In 1979, I got married to Venu and that’s how Natanakairali in Irinjalakkuda became my base in Kerala. Things took a different dimension since my arrival at Natanakairali. The scope of my research became broader as we incorporated women-led traditional art forms such as Nangiarkuttu, Tiruvatirakkali and this section of the centre was named Natanakaisiki.
When I decided to write a book on Mohiniyattam, I visited Kalamandalam. This gave me an opportunity to learn almost all the dance items that were being taught in Kalamandalam at that time. And to my immense gratitude, Sathyabhama teacher acquainted me with more than 20 atavus, the basic pure dance techniques that she had written and kept with her). Kalamandalam Padmini was another guru who taught me at Kalamandalam.
Learning under the legend
It is my great fortune to have Kalamandalam Kalyanikuttiyamma as my first Guru. I have mainly learned, taught and performed Mohiniyattam in her style. Later, when I learnt the Kalamandalam style, my performance became a blend of these two styles; incorporating the movements and gestures of both the styles.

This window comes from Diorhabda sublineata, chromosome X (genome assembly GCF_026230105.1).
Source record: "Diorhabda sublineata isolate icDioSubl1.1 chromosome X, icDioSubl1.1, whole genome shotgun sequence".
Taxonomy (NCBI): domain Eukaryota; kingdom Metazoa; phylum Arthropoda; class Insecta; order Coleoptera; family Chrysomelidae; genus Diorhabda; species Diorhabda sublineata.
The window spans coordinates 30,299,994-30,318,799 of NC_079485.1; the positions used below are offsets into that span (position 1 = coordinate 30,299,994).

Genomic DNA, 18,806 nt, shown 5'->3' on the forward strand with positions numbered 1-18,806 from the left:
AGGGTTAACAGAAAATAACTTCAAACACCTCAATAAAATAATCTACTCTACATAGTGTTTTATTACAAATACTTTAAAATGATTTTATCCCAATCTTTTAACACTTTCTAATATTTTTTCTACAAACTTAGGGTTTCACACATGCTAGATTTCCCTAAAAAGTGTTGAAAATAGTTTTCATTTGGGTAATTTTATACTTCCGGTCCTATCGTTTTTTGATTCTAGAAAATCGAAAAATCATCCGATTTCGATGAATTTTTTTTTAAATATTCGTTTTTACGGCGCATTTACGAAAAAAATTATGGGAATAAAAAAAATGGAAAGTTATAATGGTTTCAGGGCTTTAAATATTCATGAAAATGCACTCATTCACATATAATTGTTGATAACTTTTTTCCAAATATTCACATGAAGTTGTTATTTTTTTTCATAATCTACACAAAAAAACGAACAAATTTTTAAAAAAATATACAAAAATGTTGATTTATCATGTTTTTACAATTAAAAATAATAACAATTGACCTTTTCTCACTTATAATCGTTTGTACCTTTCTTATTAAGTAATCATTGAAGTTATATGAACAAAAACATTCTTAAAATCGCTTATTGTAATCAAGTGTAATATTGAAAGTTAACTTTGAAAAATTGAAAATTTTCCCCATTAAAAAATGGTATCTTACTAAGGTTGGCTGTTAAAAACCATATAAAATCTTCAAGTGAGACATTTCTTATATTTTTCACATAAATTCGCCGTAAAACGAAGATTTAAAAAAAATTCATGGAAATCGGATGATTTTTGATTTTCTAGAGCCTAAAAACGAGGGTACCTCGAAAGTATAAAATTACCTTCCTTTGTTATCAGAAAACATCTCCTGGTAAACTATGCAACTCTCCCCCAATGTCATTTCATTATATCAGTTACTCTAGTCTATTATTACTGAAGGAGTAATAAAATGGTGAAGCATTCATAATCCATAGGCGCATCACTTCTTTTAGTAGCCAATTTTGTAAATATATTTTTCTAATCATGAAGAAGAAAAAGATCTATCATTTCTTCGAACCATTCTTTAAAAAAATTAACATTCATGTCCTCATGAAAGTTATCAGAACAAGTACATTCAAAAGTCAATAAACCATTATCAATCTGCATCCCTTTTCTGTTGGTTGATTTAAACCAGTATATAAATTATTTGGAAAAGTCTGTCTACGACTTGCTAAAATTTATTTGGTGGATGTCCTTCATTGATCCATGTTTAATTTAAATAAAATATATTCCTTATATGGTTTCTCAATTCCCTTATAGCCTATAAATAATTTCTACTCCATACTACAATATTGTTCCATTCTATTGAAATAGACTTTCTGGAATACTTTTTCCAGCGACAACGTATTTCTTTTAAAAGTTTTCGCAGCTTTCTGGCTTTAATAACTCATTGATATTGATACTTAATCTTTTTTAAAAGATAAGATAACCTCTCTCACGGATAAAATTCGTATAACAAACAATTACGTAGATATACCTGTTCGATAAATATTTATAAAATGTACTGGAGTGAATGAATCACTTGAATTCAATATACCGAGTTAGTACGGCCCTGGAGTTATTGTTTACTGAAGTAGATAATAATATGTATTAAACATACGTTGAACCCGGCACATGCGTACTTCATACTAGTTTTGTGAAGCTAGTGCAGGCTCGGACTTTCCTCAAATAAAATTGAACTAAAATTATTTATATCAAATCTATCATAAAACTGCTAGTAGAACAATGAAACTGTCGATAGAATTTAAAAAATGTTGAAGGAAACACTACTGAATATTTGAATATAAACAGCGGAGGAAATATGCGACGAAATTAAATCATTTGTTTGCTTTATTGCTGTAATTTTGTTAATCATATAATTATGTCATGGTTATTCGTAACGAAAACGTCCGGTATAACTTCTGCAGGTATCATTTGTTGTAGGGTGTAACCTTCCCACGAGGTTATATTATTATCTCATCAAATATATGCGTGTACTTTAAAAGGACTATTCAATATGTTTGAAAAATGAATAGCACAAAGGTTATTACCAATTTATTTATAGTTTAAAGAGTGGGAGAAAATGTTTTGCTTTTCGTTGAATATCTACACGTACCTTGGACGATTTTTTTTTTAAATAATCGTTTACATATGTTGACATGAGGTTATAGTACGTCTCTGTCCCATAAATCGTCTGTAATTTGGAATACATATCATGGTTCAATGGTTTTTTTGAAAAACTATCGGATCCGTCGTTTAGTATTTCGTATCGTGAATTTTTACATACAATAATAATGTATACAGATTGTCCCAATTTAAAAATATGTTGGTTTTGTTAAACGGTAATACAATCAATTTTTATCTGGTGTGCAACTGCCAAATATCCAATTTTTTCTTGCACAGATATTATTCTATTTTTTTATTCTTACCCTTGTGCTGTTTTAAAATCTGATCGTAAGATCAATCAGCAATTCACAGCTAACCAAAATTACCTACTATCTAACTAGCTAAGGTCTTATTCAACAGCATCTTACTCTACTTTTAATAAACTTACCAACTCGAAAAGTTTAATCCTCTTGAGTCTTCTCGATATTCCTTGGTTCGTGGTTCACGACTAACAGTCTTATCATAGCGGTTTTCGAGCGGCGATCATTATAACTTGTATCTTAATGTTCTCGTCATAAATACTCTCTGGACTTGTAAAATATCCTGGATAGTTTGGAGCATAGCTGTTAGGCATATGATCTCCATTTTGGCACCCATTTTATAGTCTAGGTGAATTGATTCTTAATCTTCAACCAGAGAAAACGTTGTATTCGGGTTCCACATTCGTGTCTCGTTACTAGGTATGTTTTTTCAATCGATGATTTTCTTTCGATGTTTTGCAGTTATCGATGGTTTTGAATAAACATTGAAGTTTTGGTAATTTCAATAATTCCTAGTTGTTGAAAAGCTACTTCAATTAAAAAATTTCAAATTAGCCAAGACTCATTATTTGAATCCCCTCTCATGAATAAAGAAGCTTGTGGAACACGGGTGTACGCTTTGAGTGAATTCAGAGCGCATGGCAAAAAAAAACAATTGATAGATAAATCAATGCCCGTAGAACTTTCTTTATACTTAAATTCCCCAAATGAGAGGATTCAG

Later Venu and I compiled the information we gleaned and published a book titled ‘Mohiniyattam Attaprakaram’ in 1983. The book, published in Malayalam and English, has notations on mudras and postures. In fact, Venu also did the illustrations of the notations of the mudras for the book.
My next step was to formulate a tradition for teaching the mudras. Whether in the ‘Kalamandalam style’ or in the ‘Kalyanikuttiyamma style’ we were taught that the mudras of Mohiniyattam were based on the Hastalaksanadipika. Slokas or verses that contain the names of the 24 mudras and their postures were the only items taught in those days.
The shastra to teach Mudras is based in the following verse:
Yatō hasta statō dṛṣti:
Yatō dṛṣti statō mana:
Yatō mana statō bhāva:
Yatō bhāva statō rasa: